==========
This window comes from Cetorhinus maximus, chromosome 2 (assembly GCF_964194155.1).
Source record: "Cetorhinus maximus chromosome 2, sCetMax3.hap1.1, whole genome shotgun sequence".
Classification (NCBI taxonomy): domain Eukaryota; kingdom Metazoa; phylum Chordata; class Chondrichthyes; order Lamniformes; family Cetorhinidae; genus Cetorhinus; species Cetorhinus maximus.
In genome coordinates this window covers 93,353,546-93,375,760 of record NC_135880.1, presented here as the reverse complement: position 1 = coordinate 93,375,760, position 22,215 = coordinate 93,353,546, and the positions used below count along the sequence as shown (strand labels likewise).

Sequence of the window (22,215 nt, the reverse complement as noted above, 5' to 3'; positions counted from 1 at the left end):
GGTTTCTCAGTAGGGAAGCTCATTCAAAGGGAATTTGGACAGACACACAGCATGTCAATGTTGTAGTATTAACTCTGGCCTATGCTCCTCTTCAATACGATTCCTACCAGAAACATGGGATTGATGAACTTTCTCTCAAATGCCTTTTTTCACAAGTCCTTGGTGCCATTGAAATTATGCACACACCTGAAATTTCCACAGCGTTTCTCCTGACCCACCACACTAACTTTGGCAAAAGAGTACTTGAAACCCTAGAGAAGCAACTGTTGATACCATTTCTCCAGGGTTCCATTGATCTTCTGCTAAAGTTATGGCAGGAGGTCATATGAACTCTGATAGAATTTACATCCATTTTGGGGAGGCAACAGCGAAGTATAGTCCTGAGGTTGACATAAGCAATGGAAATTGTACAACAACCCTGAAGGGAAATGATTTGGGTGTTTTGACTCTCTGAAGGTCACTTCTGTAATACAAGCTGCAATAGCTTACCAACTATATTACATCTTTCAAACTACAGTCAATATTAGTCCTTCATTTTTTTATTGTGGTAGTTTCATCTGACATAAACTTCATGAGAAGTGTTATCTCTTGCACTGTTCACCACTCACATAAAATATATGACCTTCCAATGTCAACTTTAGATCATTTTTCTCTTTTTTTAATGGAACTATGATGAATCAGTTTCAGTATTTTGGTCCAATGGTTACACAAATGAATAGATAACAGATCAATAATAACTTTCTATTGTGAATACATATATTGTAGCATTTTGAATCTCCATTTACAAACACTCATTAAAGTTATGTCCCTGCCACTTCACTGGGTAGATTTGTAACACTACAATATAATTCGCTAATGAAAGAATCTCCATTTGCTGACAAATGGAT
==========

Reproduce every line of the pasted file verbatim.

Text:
This window comes from Cetorhinus maximus, chromosome 2 (assembly GCF_964194155.1).
Source record: "Cetorhinus maximus chromosome 2, sCetMax3.hap1.1, whole genome shotgun sequence".
Classification (NCBI taxonomy): domain Eukaryota; kingdom Metazoa; phylum Chordata; class Chondrichthyes; order Lamniformes; family Cetorhinidae; genus Cetorhinus; species Cetorhinus maximus.
In genome coordinates this window covers 93,353,546-93,375,760 of record NC_135880.1, presented here as the reverse complement: position 1 = coordinate 93,375,760, position 22,215 = coordinate 93,353,546, and the positions used below count along the sequence as shown (strand labels likewise).

Sequence of the window (22,215 nt, the reverse complement as noted above, 5' to 3'; positions counted from 1 at the left end):
GGTTTCTCAGTAGGGAAGCTCATTCAAAGGGAATTTGGACAGACACACAGCATGTCAATGTTGTAGTATTAACTCTGGCCTATGCTCCTCTTCAATACGATTCCTACCAGAAACATGGGATTGATGAACTTTCTCTCAAATGCCTTTTTTCACAAGTCCTTGGTGCCATTGAAATTATGCACACACCTGAAATTTCCACAGCGTTTCTCCTGACCCACCACACTAACTTTGGCAAAAGAGTACTTGAAACCCTAGAGAAGCAACTGTTGATACCATTTCTCCAGGGTTCCATTGATCTTCTGCTAAAGTTATGGCAGGAGGTCATATGAACTCTGATAGAATTTACATCCATTTTGGGGAGGCAACAGCGAAGTATAGTCCTGAGGTTGACATAAGCAATGGAAATTGTACAACAACCCTGAAGGGAAATGATTTGGGTGTTTTGACTCTCTGAAGGTCACTTCTGTAATACAAGCTGCAATAGCTTACCAACTATATTACATCTTTCAAACTACAGTCAATATTAGTCCTTCATTTTTTTATTGTGGTAGTTTCATCTGACATAAACTTCATGAGAAGTGTTATCTCTTGCACTGTTCACCACTCACATAAAATATATGACCTTCCAATGTCAACTTTAGATCATTTTTCTCTTTTTTTAATGGAACTATGATGAATCAGTTTCAGTATTTTGGTCCAATGGTTACACAAATGAATAGATAACAGATCAATAATAACTTTCTATTGTGAATACATATATTGTAGCATTTTGAATCTCCATTTACAAACACTCATTAAAGTTATGTCCCTGCCACTTCACTGGGTAGATTTGTAACACTACAATATAATTCGCTAATGAAAGAATCTCCATTTGCTGACAAATGGAT